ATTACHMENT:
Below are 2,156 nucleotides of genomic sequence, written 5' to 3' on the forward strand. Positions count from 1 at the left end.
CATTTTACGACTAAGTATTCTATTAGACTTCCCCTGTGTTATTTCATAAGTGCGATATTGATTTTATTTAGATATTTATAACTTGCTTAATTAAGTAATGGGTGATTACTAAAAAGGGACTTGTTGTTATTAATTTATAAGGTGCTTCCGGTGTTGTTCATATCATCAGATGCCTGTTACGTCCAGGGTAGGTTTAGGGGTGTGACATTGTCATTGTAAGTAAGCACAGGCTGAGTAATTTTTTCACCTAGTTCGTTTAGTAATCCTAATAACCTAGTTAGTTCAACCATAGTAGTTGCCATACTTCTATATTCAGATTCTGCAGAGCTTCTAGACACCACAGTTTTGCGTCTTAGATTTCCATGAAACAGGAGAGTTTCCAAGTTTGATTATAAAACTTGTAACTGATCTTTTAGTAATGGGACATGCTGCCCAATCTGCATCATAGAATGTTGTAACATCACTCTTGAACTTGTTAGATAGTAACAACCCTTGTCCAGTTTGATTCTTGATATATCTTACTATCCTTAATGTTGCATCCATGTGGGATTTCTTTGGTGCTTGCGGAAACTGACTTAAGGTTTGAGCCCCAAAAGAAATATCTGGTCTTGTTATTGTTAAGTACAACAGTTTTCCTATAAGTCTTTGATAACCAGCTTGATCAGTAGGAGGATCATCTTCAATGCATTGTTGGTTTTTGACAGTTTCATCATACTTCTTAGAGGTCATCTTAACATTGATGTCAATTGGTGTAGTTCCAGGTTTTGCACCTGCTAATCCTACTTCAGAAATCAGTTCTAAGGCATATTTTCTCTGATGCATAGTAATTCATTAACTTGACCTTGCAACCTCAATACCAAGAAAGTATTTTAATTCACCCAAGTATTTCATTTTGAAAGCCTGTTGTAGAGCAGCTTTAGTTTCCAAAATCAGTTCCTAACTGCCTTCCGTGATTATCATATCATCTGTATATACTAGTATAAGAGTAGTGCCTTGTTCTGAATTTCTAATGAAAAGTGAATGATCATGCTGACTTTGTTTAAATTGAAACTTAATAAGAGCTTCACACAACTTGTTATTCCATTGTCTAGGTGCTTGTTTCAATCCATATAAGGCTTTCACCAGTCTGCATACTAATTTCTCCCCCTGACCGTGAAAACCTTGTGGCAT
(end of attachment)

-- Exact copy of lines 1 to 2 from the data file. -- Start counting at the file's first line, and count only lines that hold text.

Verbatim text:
Below are 2,156 nucleotides of genomic sequence, written 5' to 3' on the forward strand. Positions count from 1 at the left end.
CATTTTACGACTAAGTATTCTATTAGACTTCCCCTGTGTTATTTCATAAGTGCGATATTGATTTTATTTAGATATTTATAACTTGCTTAATTAAGTAATGGGTGATTACTAAAAAGGGACTTGTTGTTATTAATTTATAAGGTGCTTCCGGTGTTGTTCATATCATCAGATGCCTGTTACGTCCAGGGTAGGTTTAGGGGTGTGACATTGTCATTGTAAGTAAGCACAGGCTGAGTAATTTTTTCACCTAGTTCGTTTAGTAATCCTAATAACCTAGTTAGTTCAACCATAGTAGTTGCCATACTTCTATATTCAGATTCTGCAGAGCTTCTAGACACCACAGTTTTGCGTCTTAGATTTCCATGAAACAGGAGAGTTTCCAAGTTTGATTATAAAACTTGTAACTGATCTTTTAGTAATGGGACATGCTGCCCAATCTGCATCATAGAATGTTGTAACATCACTCTTGAACTTGTTAGATAGTAACAACCCTTGTCCAGTTTGATTCTTGATATATCTTACTATCCTTAATGTTGCATCCATGTGGGATTTCTTTGGTGCTTGCGGAAACTGACTTAAGGTTTGAGCCCCAAAAGAAATATCTGGTCTTGTTATTGTTAAGTACAACAGTTTTCCTATAAGTCTTTGATAACCAGCTTGATCAGTAGGAGGATCATCTTCAATGCATTGTTGGTTTTTGACAGTTTCATCATACTTCTTAGAGGTCATCTTAACATTGATGTCAATTGGTGTAGTTCCAGGTTTTGCACCTGCTAATCCTACTTCAGAAATCAGTTCTAAGGCATATTTTCTCTGATGCATAGTAATTCATTAACTTGACCTTGCAACCTCAATACCAAGAAAGTATTTTAATTCACCCAAGTATTTCATTTTGAAAGCCTGTTGTAGAGCAGCTTTAGTTTCCAAAATCAGTTCCTAACTGCCTTCCGTGATTATCATATCATCTGTATATACTAGTATAAGAGTAGTGCCTTGTTCTGAATTTCTAATGAAAAGTGAATGATCATGCTGACTTTGTTTAAATTGAAACTTAATAAGAGCTTCACACAACTTGTTATTCCATTGTCTAGGTGCTTGTTTCAATCCATATAAGGCTTTCACCAGTCTGCATACTAATTTCTCCCCCTGACCGTGAAAACCTTGTGGCAT